There are no dramatic mountains, no green forests, not really very many beaches, just kilometre after kilometre of monotonous pepper grey sandstone shoreline, the occasional township and the odd fishing boat.  After we had passed by the unremarkable resorts of St Julian’s and St Andrew’s  and then St Paul’s Bay we began to realise that this was just about all there was to see and this was going to be a long trip.

Jonathan was so bored that he feigned sea sickness just for something to do.

After about an hour and a half however there was a bit of activity when a white speedboat caught up with Captain Morgan and began to put on a show of slalom turns and nautical acrobatics all the while churning the sea into dramatic white foam and spray.  The driver was a middle aged man with a deep suntan, inappropriately tight Speedo swimming trunks and a tousled mop of unruly curly hair, he had a microphone and was shouting and waving to the passengers on our boat.

This it turned out was Tony Oki Koki ‘Mr Crazy’ Banus, a living legend in Malta who runs an independent and entertaining speed boat service for tourists.

After a while he sped off and we settled down again to the rhythmic chug of Captain Morgan’s more sedate engine, more boring coastline including a lump or rock where St Paul was supposed to have landed in 60 AD and then a quite unremarkable buffet lunch before we arrived and dropped anchor in the Blue Lagoon at Comino.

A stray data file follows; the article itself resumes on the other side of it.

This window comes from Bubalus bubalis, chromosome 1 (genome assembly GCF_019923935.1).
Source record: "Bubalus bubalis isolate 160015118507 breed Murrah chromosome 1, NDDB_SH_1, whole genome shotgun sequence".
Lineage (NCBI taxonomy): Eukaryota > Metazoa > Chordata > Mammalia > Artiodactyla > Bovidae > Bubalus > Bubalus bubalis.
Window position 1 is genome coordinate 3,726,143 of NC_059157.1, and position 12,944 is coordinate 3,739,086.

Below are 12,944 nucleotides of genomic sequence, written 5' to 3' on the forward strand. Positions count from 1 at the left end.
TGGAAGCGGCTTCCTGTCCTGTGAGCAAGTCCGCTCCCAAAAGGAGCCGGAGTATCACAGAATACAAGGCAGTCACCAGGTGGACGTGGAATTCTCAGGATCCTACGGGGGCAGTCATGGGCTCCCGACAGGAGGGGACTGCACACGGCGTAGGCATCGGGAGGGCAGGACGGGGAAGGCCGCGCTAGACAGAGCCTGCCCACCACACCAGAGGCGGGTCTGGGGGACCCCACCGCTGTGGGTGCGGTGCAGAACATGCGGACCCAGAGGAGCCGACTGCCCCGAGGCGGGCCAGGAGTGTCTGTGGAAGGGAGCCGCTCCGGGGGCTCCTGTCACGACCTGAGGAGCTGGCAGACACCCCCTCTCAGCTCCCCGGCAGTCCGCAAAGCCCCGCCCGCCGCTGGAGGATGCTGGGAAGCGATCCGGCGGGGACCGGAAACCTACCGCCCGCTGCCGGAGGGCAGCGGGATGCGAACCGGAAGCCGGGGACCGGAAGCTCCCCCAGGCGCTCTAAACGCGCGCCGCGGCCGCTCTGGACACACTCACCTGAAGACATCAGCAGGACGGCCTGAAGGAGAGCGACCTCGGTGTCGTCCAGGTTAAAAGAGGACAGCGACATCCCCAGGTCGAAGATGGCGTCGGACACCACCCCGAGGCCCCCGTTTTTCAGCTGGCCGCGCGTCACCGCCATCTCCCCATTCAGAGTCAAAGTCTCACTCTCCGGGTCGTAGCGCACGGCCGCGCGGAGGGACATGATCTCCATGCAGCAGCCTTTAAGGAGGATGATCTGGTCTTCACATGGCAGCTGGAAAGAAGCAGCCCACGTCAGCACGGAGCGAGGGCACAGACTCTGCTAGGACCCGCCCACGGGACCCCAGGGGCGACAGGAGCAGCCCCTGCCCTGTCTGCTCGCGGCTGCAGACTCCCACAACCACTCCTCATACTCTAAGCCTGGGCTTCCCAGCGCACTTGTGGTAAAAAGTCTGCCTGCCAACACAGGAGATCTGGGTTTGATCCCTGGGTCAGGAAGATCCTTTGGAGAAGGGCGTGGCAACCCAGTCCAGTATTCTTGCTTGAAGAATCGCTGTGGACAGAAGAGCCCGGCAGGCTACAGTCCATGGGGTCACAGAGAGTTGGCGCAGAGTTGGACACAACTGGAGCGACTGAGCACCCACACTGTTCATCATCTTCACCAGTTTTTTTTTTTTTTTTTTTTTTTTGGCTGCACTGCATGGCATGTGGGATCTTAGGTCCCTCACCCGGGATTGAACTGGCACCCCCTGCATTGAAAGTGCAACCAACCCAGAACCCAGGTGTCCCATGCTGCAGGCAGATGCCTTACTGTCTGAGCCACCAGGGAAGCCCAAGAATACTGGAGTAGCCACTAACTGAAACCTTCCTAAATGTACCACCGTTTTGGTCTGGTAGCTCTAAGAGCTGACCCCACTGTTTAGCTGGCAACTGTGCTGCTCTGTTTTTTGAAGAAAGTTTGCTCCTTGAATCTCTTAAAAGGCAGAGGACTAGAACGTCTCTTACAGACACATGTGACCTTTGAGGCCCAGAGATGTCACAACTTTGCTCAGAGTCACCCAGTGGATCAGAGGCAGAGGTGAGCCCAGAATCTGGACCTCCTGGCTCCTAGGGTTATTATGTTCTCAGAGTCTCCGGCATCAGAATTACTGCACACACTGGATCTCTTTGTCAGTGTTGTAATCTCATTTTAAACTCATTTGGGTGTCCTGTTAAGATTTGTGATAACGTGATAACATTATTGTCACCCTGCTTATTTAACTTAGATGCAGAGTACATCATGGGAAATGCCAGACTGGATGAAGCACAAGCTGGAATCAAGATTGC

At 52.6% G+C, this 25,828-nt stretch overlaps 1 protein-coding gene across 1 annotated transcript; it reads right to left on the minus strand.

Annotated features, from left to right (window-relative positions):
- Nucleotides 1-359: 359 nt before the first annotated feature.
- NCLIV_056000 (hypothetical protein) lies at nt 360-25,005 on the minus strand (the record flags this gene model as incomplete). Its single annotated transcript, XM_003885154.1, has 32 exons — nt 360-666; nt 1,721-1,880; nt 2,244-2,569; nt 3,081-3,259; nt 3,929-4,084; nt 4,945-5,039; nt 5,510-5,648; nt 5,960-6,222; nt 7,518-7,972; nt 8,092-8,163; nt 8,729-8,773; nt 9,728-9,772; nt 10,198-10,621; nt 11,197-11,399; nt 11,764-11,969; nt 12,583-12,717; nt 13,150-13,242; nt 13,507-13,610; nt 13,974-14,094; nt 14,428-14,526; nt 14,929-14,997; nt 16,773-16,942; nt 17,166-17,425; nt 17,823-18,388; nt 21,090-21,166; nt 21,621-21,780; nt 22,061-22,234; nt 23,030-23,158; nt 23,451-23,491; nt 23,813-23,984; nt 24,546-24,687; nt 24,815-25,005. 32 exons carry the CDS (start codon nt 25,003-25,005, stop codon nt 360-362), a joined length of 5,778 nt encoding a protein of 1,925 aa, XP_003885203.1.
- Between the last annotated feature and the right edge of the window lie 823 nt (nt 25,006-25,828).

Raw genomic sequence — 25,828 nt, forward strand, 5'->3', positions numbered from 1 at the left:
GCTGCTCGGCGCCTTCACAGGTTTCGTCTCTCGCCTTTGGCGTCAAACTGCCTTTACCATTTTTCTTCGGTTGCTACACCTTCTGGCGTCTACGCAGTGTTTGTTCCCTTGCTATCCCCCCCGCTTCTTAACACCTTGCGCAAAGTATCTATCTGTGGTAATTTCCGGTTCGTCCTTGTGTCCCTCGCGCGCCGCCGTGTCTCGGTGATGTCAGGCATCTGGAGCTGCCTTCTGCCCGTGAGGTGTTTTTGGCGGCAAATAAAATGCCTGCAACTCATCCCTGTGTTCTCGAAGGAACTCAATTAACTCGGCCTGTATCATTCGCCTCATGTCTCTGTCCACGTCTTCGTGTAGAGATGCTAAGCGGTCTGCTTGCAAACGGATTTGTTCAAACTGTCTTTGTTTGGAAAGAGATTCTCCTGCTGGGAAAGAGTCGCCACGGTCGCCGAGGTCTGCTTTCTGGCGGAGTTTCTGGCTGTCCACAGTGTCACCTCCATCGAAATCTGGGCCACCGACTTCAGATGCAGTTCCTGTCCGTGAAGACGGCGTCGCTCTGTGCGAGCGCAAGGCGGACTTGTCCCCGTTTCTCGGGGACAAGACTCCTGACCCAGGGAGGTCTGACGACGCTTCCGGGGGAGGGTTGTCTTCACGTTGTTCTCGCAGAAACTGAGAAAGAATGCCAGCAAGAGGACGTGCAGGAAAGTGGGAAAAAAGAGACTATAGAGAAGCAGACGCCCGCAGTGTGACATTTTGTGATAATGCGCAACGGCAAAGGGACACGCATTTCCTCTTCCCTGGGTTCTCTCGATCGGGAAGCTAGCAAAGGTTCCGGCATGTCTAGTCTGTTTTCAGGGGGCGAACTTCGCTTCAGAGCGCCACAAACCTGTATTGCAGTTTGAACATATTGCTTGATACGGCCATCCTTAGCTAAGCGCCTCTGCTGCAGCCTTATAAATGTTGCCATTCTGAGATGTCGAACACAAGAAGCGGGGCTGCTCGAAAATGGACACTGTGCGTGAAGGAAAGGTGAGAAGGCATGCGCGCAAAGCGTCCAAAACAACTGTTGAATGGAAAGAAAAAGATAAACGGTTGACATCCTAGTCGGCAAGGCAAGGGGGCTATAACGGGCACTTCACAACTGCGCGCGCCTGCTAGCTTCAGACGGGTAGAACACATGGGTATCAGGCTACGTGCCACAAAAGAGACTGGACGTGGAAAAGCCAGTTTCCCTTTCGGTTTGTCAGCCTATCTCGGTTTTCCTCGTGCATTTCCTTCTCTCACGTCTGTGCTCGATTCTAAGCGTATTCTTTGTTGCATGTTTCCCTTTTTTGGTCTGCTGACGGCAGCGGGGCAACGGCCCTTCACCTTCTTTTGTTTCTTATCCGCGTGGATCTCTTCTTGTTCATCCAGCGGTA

Comino is a chunk of barren rock half way between Malta and Gozo and with nothing to do especially except wander along the dusty paths we sat on the rocks like seagulls and took an occasional dip in the clear waters of the lagoon and watched the Malta to Gozo ferry pass regularly by and fretted about the two and half hour return journey.

As the time to leave began to approach there was a sudden roar of an engine, the tranquillity of the bay was shattered and Crazy Tony returned in his speedboat.  As we were queuing to get back on the boat he came alongside and reminded us just how boring the journey was and for a reasonable price offered us a faster return journey and a bit of fun.  We didn’t have to think about this for very long and we handed over the money and clambered into the boat and were thankful that the Captain Morgan experience was over.

Banana Boat Malta

When he had filled the boat he uttered his catch phrase ‘Hoki Koki’ opened the throttle and we were away.  We didn’t leave the Blue Lagoon straight away however as first he took us into some caves that surround the bay and played a well rehearsed trick of supposedly catching a bat and releasing it amongst the squealing passengers.